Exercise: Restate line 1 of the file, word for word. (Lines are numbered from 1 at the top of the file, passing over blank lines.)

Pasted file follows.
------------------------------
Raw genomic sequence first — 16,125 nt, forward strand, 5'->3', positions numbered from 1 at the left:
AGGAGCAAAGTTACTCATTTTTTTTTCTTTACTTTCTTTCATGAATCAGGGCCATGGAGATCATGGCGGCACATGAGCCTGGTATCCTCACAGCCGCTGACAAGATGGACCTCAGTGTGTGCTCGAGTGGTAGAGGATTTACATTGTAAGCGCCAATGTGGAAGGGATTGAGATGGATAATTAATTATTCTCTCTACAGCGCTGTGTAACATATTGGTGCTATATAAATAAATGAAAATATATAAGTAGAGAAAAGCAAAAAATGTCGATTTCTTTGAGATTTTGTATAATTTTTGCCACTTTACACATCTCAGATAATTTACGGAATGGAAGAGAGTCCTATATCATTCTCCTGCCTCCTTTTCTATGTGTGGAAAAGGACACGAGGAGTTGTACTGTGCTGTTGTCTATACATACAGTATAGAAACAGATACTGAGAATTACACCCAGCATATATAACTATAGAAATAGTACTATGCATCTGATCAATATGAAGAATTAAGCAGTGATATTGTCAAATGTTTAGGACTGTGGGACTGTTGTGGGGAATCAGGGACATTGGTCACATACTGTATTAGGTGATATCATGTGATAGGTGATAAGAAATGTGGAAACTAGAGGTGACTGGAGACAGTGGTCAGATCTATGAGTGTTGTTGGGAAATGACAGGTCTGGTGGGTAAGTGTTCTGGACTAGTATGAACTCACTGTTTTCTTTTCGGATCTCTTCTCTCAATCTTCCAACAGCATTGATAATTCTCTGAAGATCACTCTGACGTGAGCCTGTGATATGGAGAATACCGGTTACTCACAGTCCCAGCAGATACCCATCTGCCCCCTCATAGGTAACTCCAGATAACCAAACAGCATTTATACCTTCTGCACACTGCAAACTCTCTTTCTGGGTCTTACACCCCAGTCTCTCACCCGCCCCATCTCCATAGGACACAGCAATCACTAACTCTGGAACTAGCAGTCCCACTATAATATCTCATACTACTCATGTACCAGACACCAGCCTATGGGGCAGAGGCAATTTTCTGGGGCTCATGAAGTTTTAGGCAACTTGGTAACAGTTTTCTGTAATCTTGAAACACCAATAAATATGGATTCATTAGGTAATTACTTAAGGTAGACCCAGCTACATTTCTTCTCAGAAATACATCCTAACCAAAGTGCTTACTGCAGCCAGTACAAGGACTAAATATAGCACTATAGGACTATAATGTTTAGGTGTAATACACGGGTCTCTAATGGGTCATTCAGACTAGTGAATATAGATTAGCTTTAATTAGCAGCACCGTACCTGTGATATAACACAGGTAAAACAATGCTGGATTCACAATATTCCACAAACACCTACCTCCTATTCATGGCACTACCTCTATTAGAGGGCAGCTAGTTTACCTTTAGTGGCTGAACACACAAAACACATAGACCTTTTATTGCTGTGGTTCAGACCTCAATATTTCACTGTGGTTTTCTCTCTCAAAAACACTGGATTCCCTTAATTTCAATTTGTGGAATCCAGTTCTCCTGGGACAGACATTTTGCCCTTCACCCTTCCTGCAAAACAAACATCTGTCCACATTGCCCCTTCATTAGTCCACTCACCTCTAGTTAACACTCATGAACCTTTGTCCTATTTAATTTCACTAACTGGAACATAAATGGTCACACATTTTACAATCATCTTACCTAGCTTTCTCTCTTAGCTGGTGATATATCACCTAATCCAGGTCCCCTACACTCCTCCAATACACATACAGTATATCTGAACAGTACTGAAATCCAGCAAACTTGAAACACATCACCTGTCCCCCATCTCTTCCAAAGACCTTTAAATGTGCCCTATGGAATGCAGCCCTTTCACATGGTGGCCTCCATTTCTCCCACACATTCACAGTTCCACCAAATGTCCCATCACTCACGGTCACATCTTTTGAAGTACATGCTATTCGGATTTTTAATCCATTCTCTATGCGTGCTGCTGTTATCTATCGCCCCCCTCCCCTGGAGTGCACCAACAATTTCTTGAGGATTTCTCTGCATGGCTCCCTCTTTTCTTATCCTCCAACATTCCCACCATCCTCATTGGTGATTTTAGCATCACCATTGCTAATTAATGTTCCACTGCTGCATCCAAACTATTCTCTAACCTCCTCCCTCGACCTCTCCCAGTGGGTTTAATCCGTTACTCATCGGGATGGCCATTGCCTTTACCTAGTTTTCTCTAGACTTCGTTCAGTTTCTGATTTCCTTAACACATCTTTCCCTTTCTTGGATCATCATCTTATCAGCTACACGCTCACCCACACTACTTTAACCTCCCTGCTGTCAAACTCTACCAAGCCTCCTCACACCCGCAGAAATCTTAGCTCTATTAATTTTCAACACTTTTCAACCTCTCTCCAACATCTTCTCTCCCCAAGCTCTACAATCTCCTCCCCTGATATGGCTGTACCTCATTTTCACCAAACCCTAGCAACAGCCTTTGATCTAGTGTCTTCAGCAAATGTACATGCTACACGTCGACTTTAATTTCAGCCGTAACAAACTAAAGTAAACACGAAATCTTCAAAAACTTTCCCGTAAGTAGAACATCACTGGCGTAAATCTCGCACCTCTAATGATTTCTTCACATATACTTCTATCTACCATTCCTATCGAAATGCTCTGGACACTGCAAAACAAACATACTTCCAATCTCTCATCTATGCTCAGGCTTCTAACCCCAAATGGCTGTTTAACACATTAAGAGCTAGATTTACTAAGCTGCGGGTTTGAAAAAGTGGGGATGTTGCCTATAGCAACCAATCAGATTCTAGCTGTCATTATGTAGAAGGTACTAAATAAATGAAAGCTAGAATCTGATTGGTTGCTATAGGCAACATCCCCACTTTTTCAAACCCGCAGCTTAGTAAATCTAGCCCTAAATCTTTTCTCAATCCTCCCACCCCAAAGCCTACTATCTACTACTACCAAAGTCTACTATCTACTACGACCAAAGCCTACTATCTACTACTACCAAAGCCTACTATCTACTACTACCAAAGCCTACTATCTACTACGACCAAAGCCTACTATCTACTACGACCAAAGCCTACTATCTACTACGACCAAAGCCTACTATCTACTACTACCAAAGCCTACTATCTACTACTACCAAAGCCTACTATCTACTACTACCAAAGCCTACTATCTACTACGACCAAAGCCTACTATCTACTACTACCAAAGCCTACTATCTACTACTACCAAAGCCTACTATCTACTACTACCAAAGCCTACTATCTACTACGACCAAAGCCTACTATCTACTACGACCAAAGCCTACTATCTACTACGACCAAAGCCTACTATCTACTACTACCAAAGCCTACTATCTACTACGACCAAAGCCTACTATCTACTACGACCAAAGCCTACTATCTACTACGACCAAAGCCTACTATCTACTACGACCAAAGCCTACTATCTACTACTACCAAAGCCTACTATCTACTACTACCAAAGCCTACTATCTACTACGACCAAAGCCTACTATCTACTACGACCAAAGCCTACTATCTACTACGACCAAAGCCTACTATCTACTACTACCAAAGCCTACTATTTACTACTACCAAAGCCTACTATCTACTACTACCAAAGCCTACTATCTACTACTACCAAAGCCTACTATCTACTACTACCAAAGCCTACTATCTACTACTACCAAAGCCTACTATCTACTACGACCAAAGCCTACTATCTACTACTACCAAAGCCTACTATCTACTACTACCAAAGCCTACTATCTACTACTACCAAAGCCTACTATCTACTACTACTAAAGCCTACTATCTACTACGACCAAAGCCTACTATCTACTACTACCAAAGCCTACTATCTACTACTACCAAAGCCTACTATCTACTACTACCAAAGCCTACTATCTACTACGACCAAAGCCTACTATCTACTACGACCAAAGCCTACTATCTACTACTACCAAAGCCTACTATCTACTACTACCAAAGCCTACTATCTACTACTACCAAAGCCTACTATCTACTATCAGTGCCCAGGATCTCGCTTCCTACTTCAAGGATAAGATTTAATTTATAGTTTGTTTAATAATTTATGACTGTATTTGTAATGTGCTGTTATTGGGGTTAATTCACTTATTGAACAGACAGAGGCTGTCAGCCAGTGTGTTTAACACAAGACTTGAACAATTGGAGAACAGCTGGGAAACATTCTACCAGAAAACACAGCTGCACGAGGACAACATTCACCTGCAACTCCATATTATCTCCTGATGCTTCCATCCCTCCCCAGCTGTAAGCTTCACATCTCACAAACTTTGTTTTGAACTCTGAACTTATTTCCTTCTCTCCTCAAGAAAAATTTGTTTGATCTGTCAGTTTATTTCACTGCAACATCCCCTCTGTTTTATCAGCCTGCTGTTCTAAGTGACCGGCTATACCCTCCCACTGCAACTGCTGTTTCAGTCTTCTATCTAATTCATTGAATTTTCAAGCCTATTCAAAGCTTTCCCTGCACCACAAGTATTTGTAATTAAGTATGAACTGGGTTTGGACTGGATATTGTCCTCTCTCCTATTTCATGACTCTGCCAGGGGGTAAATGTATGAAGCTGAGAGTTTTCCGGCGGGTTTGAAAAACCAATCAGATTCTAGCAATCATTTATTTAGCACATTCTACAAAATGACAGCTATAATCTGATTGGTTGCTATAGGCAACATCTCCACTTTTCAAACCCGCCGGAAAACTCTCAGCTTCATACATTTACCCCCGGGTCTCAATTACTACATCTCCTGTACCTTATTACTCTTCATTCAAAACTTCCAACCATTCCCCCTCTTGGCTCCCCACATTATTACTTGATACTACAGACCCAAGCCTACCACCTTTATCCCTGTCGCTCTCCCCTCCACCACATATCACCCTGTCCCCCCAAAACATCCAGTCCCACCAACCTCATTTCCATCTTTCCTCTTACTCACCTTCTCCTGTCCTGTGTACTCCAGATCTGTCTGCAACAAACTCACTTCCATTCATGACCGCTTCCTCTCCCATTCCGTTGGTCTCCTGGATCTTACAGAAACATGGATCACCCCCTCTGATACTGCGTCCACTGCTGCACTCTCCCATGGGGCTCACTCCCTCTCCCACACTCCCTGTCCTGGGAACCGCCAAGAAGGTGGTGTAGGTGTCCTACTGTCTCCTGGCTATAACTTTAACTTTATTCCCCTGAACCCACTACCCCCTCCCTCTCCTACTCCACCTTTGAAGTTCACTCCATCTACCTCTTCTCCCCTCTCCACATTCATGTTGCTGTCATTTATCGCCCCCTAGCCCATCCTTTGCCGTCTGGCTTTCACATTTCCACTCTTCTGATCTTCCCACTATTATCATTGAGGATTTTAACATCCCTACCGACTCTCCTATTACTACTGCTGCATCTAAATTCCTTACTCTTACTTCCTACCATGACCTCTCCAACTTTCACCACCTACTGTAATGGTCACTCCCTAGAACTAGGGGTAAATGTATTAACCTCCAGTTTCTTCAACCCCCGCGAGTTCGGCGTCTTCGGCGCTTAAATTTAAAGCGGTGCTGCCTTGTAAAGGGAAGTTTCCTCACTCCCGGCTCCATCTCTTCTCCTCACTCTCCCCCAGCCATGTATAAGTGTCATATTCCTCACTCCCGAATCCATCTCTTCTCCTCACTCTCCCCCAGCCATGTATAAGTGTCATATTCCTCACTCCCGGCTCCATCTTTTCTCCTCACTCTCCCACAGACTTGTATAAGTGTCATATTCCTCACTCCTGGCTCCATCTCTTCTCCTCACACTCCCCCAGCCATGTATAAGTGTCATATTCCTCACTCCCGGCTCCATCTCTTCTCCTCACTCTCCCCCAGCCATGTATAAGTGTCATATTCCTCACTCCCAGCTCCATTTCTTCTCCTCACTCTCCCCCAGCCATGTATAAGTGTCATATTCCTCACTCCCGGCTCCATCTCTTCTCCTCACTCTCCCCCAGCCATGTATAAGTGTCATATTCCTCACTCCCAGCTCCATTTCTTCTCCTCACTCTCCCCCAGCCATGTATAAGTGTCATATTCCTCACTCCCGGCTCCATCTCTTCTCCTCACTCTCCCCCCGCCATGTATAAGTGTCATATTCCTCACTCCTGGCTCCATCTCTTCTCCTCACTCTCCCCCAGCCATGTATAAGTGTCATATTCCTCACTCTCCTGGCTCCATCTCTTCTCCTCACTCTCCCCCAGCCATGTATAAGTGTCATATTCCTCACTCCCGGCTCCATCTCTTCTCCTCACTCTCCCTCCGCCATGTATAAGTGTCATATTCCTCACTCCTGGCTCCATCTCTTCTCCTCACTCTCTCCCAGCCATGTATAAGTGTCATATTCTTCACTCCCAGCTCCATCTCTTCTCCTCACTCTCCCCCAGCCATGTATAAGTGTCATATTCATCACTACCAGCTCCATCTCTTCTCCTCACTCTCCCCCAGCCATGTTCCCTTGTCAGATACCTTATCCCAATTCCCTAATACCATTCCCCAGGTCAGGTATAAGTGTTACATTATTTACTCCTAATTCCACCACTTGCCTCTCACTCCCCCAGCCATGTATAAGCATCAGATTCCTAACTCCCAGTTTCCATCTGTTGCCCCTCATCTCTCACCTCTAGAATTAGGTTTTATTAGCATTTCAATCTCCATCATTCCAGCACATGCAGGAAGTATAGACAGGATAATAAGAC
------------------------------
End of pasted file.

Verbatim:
Raw genomic sequence first — 16,125 nt, forward strand, 5'->3', positions numbered from 1 at the left: